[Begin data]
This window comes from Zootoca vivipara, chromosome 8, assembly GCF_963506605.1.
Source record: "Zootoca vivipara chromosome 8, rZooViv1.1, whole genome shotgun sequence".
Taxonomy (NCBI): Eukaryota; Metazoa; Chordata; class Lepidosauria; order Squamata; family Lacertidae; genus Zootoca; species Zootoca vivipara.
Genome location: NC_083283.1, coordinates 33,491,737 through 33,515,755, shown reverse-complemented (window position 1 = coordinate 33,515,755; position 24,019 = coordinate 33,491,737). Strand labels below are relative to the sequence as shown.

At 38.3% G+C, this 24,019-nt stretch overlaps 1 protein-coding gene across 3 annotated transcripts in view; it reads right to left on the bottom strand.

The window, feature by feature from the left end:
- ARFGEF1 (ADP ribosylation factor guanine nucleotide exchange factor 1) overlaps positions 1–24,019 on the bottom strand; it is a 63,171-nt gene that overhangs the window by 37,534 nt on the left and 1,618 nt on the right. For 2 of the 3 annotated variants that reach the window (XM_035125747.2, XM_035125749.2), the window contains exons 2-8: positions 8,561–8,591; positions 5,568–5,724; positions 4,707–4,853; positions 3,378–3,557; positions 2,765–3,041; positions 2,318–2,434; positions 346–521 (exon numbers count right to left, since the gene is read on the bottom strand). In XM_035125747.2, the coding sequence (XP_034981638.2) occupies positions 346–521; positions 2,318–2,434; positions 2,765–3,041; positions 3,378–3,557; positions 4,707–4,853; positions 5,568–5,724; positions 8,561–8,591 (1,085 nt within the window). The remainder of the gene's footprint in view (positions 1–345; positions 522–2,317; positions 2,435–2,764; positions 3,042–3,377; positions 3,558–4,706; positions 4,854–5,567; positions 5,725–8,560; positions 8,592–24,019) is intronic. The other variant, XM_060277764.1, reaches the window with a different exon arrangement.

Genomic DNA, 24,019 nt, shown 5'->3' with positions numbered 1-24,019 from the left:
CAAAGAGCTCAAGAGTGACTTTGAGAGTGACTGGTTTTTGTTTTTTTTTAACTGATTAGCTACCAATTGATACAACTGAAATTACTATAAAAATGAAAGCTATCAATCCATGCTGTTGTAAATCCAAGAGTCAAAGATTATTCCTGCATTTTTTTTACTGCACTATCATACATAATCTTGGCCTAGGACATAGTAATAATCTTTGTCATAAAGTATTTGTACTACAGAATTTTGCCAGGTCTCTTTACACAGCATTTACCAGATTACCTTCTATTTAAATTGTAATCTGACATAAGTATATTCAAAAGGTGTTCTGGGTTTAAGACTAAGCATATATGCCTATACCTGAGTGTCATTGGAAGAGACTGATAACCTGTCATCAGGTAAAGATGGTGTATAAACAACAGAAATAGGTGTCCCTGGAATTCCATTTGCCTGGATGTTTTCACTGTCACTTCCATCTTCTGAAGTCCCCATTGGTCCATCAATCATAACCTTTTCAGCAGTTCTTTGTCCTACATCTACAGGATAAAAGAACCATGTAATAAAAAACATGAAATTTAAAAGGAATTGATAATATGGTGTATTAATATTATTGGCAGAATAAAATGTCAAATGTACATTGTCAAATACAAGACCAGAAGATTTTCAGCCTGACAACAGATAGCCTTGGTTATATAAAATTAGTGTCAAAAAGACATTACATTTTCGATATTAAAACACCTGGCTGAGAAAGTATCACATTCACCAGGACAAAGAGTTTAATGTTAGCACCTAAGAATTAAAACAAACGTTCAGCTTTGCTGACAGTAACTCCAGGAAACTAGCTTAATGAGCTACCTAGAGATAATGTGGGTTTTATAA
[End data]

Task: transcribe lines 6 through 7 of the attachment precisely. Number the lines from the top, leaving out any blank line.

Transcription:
The window, feature by feature from the left end:
- ARFGEF1 (ADP ribosylation factor guanine nucleotide exchange factor 1) overlaps positions 1–24,019 on the bottom strand; it is a 63,171-nt gene that overhangs the window by 37,534 nt on the left and 1,618 nt on the right. For 2 of the 3 annotated variants that reach the window (XM_035125747.2, XM_035125749.2), the window contains exons 2-8: positions 8,561–8,591; positions 5,568–5,724; positions 4,707–4,853; positions 3,378–3,557; positions 2,765–3,041; positions 2,318–2,434; positions 346–521 (exon numbers count right to left, since the gene is read on the bottom strand). In XM_035125747.2, the coding sequence (XP_034981638.2) occupies positions 346–521; positions 2,318–2,434; positions 2,765–3,041; positions 3,378–3,557; positions 4,707–4,853; positions 5,568–5,724; positions 8,561–8,591 (1,085 nt within the window). The remainder of the gene's footprint in view (positions 1–345; positions 522–2,317; positions 2,435–2,764; positions 3,042–3,377; positions 3,558–4,706; positions 4,854–5,567; positions 5,725–8,560; positions 8,592–24,019) is intronic. The other variant, XM_060277764.1, reaches the window with a different exon arrangement.